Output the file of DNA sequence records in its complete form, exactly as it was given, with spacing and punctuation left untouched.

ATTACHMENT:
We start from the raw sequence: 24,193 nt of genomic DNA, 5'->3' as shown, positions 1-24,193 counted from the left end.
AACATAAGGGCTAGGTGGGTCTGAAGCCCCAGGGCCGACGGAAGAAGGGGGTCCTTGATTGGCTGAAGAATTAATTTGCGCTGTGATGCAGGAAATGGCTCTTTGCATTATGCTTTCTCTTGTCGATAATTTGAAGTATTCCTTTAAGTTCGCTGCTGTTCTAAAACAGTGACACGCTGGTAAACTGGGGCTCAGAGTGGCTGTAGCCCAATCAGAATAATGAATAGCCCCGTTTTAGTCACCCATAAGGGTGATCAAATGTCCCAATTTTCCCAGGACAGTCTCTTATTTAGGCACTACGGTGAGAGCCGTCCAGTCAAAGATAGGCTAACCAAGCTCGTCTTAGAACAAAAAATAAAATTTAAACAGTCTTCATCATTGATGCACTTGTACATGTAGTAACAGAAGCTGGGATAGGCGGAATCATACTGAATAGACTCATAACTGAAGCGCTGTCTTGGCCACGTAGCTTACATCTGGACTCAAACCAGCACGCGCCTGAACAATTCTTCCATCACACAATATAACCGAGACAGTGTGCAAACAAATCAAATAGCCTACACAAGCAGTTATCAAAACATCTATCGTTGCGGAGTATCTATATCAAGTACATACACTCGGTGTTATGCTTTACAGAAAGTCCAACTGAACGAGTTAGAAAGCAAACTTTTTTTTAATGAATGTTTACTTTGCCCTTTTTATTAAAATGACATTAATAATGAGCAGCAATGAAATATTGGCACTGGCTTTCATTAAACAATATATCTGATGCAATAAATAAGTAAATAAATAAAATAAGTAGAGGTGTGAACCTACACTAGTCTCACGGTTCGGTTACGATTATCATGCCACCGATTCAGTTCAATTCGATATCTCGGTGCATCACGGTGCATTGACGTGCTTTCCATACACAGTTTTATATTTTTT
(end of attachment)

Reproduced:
We start from the raw sequence: 24,193 nt of genomic DNA, 5'->3' as shown, positions 1-24,193 counted from the left end.
AACATAAGGGCTAGGTGGGTCTGAAGCCCCAGGGCCGACGGAAGAAGGGGGTCCTTGATTGGCTGAAGAATTAATTTGCGCTGTGATGCAGGAAATGGCTCTTTGCATTATGCTTTCTCTTGTCGATAATTTGAAGTATTCCTTTAAGTTCGCTGCTGTTCTAAAACAGTGACACGCTGGTAAACTGGGGCTCAGAGTGGCTGTAGCCCAATCAGAATAATGAATAGCCCCGTTTTAGTCACCCATAAGGGTGATCAAATGTCCCAATTTTCCCAGGACAGTCTCTTATTTAGGCACTACGGTGAGAGCCGTCCAGTCAAAGATAGGCTAACCAAGCTCGTCTTAGAACAAAAAATAAAATTTAAACAGTCTTCATCATTGATGCACTTGTACATGTAGTAACAGAAGCTGGGATAGGCGGAATCATACTGAATAGACTCATAACTGAAGCGCTGTCTTGGCCACGTAGCTTACATCTGGACTCAAACCAGCACGCGCCTGAACAATTCTTCCATCACACAATATAACCGAGACAGTGTGCAAACAAATCAAATAGCCTACACAAGCAGTTATCAAAACATCTATCGTTGCGGAGTATCTATATCAAGTACATACACTCGGTGTTATGCTTTACAGAAAGTCCAACTGAACGAGTTAGAAAGCAAACTTTTTTTTAATGAATGTTTACTTTGCCCTTTTTATTAAAATGACATTAATAATGAGCAGCAATGAAATATTGGCACTGGCTTTCATTAAACAATATATCTGATGCAATAAATAAGTAAATAAATAAAATAAGTAGAGGTGTGAACCTACACTAGTCTCACGGTTCGGTTACGATTATCATGCCACCGATTCAGTTCAATTCGATATCTCGGTGCATCACGGTGCATTGACGTGCTTTCCATACACAGTTTTATATTTTTT